You Need Help: Will I Be A Virgin Forever?

Q:

I’d always hoped that I would have sex for the first time with someone I loved, but I’m beginning to realize that if I hold onto that expectation, I’m going to be a virgin forever.

I truly believe that I am emotionally ready to become sexually active, and healthy, consensual physical touch and sex is something I enthusiastically want in my life. At first, I thought I was just holding out on sex until I could do it with a girlfriend I deeply cared about, but now that I’m realizing those circumstances may be unrealistic for the time being (I think I may be undateable), it’s dawning on me that I actually don’t know how to pursue a physical encounter with… anyone.

I guess the simple answer is to transparently express what I’m looking for on dating apps, and I’m willing to download anything, but I won’t know how to use it. I also don’t understand what I would write. “Cons: Clueless virgin, Pros: Can offer you fresh baked soda bread?” Seems inelegant. Even more inscrutable to me is how two strangers meet, face to face, in person, and end up getting hot and heavy all in one evening. I know wlw hookups are real — or at least I’ve heard rumors — but what’s the etiquette for breaking into hookup culture?

A:

Dear Friend,

I’m going to answer the question you asked. But first, I’m going to answer the question you didn’t.

Feeling undateable is SUCH a thing. I felt undateable in high school, before any boy had asked me out, and at least one had turned me down; then much later, when I was coming out, I felt undateable again. The chances of finding a queer person who actually wanted to ask me out, or kiss me, or maybe even one day have sex with me, felt so remote I might as well have been living on the surface of the moon. After all, no one had asked me out yet! It stood to reason that no one ever would, right?

I was wrong. But the only way that I could see it — the only way that I could know that I was not untouchable, that people would like me and have crushes on me and desire me — was to put myself into a situation in which dating was, undeniably, the goal. So I went online.

I had no idea what I was doing. But I signed up for an app, and I followed the instructions, and I started looking at people’s profiles, and a few people messaged me to say hi, and we started to make conversation, and then suddenly, on a random Thursday night, I found myself… on a date! With a woman! A woman who, it later transpired, wanted to see me naked! I was doing the impossible thing. I was dating.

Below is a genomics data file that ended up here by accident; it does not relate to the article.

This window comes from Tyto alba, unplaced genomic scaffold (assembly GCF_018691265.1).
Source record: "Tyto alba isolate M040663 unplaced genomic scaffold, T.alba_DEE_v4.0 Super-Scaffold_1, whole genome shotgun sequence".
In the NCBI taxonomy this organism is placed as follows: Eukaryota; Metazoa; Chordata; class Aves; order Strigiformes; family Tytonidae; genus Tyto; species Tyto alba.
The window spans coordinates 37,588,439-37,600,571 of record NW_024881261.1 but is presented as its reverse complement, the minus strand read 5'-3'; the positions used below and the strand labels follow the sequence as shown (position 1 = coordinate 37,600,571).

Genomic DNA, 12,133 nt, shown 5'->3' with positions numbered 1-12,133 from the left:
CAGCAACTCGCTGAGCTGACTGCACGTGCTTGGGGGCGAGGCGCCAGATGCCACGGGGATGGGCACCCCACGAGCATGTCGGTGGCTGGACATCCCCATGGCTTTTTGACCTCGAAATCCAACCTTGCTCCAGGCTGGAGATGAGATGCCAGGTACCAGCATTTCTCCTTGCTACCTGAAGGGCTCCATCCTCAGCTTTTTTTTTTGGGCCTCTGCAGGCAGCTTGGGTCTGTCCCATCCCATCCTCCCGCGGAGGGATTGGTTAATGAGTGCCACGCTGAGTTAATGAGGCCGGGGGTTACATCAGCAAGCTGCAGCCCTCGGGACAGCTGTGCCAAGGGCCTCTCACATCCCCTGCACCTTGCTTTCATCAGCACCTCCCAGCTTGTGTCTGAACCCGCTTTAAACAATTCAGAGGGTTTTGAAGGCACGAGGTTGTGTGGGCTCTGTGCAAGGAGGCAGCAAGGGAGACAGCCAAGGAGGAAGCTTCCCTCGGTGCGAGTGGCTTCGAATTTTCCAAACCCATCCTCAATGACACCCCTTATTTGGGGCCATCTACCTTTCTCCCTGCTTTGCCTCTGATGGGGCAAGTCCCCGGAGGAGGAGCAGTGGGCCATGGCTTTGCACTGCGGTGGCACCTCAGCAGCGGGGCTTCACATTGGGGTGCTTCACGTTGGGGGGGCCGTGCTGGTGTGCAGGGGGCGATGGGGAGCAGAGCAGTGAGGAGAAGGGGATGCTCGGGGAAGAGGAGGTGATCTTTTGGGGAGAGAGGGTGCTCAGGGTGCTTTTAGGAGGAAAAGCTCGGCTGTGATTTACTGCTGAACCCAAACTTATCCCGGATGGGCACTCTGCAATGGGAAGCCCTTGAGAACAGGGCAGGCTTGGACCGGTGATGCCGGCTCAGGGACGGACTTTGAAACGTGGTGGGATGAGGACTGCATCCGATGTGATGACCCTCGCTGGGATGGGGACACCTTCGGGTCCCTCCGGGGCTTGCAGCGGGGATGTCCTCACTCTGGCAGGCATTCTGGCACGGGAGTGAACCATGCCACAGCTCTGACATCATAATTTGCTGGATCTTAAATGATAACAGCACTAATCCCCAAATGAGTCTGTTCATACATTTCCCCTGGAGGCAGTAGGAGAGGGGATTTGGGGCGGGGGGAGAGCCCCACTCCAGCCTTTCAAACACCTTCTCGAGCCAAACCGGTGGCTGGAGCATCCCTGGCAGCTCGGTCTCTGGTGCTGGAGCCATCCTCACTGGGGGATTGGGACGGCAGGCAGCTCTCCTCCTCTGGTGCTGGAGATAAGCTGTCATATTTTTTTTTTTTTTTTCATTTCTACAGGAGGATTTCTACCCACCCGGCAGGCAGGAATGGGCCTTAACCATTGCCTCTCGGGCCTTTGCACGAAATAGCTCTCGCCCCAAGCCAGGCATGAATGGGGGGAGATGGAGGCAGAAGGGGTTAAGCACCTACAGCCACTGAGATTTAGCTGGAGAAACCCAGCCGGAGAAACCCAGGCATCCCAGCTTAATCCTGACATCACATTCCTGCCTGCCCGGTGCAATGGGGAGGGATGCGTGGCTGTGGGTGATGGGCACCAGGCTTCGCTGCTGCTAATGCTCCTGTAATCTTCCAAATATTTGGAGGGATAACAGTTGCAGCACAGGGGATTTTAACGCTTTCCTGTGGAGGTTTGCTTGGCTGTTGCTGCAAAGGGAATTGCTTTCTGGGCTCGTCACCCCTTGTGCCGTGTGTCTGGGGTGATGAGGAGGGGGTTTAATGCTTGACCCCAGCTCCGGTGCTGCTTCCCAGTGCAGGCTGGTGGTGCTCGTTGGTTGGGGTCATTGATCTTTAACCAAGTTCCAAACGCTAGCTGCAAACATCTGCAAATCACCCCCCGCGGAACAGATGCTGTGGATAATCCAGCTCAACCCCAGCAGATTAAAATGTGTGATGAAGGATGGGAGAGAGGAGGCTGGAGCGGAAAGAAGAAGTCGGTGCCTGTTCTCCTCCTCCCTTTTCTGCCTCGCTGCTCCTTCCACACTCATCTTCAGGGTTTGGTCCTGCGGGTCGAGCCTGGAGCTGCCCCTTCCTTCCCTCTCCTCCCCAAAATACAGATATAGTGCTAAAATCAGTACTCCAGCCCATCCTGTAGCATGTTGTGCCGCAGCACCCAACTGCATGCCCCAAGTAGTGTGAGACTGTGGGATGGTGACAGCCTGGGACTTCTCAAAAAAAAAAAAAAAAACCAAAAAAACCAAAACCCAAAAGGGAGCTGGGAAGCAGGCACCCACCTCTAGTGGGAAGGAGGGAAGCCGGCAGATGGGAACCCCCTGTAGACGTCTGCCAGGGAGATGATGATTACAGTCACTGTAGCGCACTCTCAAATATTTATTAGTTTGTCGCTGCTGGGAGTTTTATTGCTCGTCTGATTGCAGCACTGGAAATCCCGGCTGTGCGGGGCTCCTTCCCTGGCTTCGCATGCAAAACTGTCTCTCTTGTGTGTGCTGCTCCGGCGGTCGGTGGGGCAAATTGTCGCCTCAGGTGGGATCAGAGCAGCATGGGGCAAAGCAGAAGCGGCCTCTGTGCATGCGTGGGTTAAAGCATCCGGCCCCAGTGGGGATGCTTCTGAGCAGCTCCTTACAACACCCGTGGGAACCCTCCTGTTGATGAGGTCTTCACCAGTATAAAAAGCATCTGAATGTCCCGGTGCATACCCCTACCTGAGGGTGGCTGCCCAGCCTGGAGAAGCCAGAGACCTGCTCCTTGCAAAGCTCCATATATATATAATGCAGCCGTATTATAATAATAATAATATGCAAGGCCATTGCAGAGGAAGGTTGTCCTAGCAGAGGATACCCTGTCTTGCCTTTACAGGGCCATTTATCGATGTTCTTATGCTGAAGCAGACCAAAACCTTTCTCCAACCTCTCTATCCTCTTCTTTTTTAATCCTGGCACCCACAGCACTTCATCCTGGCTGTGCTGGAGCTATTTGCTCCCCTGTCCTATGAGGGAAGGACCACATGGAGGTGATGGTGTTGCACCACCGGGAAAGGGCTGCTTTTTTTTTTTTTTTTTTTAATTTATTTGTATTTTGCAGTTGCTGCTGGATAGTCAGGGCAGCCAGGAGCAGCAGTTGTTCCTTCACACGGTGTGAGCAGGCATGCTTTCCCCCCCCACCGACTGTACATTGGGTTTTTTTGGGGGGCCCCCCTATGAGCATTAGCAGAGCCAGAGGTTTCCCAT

I say all this because I want to be very clear about something: you are not undateable. While I do think online dating will be a good choice for you, I don’t think that you have to rule out romance, love, and even romantic, loving sex, if that’s still something that you want in your life!

I think that perhaps you’ve set up a bit of a false binary here. If we put hooking up at one end of the spectrum, and sex between established partners at the other, there’s a grey area between them — and that area is where a lot of dating takes place! There are undoubtedly people who go online knowing exactly what level of commitment they want, but there are also many of us who are open to a range of experiences, depending on who we meet and how we feel as we spend time with them. I don’t want to discourage you from pursuing something casual. Hooking up can be so much fun! But I also don’t think that this decision needs to be made in a vacuum, before you’ve started meeting people. Casual sex, committed sex, and sex all across the spectrum is attainable. Yes, even for you. You bake soda bread! You’re a catch!

That soda bread, by the way, brings me to something important: You have many things to offer. I know that there’s a lot of harmful messaging in our society about lack of experience, and specifically about virginity. I was very worried what my dates might think of me when they learned that I hadn’t slept with any women before. But honestly, the first time I did sleep with a woman? It didn’t come up. At least, not until later, when I decided I wanted to tell her, and she laughed a little, and pulled me close, and said that I’d done just fine, and it was, quite frankly, romantic as heck.